'_“Under the Maple" (shows real genius)—“Song''-"The Fray'--"Letter to the Editor" -"Sonnet”—“They tell me that I shall forget”-“Qur Child"-"Lenlele''-"Falsehood"-"The two Lovers" -" The Tribute" etc.-"Have Faith"'-“Friendship"“ Voices" and the other poem-“We would not meet"“Our Patriot Heroes slain"-"Sighs"-"Annie Clyde" -"Shooting the Girl I love"-"The Adopted Son"“My little Brother”-“Elegies''-"Musa''-" Treason" -"Mount Vernon''-“ First Love"-"My Idol"_"Impromptu"-"Hope"-"The World deceives us"-"My Soldier" -“Adieu, gentle friend" -“Words without meaning''-and “The Wanderer."
We have many MSS. still on hand for examination,
The author of " Weary" and "Quiet Changes" will oblige us by writing and giving her address in fulltown, county, and State.
C. L. E.-Charade received. Should like to be favored with another. How are we to address the Book ?
BY JNO. STAIN BACK WILSON, M.D.
IMPORTANT SUGGESTIONS ABOUT CHILDR EX. The Repose of Children should not be interrupted.The natural instincts and dispositions of babyhood are too little regarded by many mothers. There is no kind of regularity as to hours of repose, feeding or nursing, or anything else. The little sleeper is aroused from his slumbers, becanse, forsooth, the mother imagines that it is hungry and must have nourishment; as if & child would sleep soundly when suffering for the want of food. Or, perchance, it is convenient for the mother to nurse her child just now; and therefore she ruthlessly disturbs its repose, saerificos its comfort, and renders it peevish and fretful for the remainder of the day; and all that she may gratify some little whim, make some useless fashionable call, or visit some place of amusement. Again, a visitor comes in, and of course she must look at "the little thing's" eyes, or see it smile; and forth with it is dragged from the cradle, and its
Knit hoods for children, brown holland pinafores, and black silk aprons.
SUBSCRIPTIONS.-We have had only a few names to record for 1862; still, we have promises of more, and wait in hope. For this month we have
Miss E. Augusta Higgins, Somerville, Mass., $1.
(The last name should have appeared in November, but was accidentally omitted.)
* The union of Ladies of all evangelical denominations in America to send single women as missionarios to heathen women. We also employ native Bible-wo. men, when such are found competent. Our Philadelphia Society has already provided funds for four of these teachers to the heathen women. Soe January number of the Lady's Book, page 93.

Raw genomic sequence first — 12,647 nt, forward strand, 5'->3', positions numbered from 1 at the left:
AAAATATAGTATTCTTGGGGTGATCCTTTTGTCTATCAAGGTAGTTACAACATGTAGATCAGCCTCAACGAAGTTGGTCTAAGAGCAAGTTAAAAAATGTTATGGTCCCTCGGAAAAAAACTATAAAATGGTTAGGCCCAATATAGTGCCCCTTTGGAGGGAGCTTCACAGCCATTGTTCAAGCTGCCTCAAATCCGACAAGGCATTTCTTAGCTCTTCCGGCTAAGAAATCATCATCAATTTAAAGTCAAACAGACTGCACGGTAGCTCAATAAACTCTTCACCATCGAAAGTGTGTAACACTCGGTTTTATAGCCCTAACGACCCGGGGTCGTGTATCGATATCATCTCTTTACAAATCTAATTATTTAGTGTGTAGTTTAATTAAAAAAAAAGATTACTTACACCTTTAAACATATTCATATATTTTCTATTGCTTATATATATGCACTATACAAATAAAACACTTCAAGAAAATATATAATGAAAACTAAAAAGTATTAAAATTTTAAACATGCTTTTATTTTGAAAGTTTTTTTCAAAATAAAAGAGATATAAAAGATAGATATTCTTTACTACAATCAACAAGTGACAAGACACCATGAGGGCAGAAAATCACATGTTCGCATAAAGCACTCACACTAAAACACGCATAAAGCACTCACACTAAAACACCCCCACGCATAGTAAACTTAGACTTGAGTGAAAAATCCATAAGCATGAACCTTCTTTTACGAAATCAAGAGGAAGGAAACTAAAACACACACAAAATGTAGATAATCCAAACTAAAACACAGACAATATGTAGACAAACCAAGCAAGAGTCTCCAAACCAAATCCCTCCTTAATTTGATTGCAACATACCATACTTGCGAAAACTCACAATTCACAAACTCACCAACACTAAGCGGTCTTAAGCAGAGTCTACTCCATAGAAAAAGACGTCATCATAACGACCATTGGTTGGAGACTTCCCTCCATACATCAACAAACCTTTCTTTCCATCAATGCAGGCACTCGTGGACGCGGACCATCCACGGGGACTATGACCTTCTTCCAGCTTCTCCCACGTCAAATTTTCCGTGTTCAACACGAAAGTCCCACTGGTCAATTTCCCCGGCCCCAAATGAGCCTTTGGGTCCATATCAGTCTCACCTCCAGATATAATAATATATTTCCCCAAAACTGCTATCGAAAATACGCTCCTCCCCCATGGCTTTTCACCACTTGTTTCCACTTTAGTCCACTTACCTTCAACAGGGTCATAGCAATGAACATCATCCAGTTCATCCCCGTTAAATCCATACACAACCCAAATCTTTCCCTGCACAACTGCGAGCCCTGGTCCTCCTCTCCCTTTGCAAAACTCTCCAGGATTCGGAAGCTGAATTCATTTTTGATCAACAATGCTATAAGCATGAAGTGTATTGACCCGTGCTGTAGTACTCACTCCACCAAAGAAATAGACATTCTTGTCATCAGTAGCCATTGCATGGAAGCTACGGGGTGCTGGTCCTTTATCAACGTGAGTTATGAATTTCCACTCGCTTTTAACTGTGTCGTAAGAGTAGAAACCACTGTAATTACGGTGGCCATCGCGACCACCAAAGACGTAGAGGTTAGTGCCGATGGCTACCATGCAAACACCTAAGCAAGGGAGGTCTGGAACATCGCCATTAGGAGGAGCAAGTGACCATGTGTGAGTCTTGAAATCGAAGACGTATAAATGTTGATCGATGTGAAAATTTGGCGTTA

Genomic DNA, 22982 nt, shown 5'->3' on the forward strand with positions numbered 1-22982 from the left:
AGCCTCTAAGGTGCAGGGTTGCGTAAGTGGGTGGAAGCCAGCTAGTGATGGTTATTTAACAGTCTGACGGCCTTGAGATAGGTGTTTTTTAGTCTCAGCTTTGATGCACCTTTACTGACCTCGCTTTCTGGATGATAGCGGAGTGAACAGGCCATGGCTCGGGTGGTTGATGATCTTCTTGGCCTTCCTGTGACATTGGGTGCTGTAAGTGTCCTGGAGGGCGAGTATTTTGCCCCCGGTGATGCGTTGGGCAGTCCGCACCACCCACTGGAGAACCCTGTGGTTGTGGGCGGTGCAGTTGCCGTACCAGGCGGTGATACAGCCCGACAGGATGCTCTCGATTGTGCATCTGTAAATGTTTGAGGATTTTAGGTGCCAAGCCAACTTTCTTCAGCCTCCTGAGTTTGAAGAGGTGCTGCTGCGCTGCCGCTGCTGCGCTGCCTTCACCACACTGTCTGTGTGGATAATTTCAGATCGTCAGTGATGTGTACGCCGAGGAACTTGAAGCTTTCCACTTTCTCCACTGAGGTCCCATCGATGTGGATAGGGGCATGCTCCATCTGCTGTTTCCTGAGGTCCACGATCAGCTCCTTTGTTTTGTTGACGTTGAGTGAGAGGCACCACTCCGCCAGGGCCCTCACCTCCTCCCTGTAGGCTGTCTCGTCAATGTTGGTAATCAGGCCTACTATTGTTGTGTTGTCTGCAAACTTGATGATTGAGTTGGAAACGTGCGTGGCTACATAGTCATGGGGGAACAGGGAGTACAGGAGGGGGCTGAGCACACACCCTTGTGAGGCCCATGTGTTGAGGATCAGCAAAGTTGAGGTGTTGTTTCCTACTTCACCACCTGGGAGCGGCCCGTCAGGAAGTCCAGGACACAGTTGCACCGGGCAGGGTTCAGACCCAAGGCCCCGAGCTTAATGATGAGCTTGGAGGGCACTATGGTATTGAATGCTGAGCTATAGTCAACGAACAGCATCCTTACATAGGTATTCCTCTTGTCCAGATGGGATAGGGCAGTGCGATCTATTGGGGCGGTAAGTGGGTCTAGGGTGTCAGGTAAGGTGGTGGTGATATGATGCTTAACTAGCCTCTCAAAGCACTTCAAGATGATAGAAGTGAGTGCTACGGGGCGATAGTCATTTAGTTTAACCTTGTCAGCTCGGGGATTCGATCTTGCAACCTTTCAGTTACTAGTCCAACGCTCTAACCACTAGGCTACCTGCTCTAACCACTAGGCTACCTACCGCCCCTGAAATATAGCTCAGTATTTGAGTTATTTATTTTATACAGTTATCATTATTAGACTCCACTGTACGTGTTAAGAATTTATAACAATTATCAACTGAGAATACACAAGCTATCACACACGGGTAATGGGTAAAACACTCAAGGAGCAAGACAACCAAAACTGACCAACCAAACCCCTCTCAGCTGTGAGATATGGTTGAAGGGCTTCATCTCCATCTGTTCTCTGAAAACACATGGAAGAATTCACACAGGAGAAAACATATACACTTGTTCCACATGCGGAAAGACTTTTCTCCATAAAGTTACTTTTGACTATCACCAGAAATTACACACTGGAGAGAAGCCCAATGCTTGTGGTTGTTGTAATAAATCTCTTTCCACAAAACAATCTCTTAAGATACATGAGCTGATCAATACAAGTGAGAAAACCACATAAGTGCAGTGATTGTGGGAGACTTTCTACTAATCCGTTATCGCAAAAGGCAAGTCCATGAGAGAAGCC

low diet, the hot foot-bath, and cloths wet in warm or cold water to the ear; using them warm or cold according to the degree of relief. The ear should be gently and frequently syringed out with warm water. The laudanum, etc. prescribed above, may also be used to allay the pain. These remedies failing, a small blister behind the ear will generally have a happy effect. But if prompt relief is not obtained, the services of a physician should be procured, as the inflammation is sometimes deep-seated, and is not unattended with danger.
Books BY MAIL.-Now that the postage on printed matter is so low, we offer our services to procure for our subscribers or others any of the books that we notice, Information touching books will be cheerfully given by inclosing a stamp to pay return postage.
When ordering a book, please mention the name of the publisher.
sweet slumbers broken. But what a sad disappointment generally. Nature rebels at such unreasonable treatment; and the "little thing," instead of softly cooing like a dove, yells like a young catamount; and instead of the smiling face, and gently beaming eyes, the fond mother is horrified by features distorted with pain and anger.
Mothers who thus manage are equally unreasonable as to the time of getting an infant to sleep. Whenever it suits their convenience for the little one to sleep, sleep it must, whether it wants to do so or not. Nature, regular habits, the future welfare of the child, and the happiness of the mother, must all yield to present convenience, and sleep is induced by rocking or drugging; in any way, by fair means or by foul.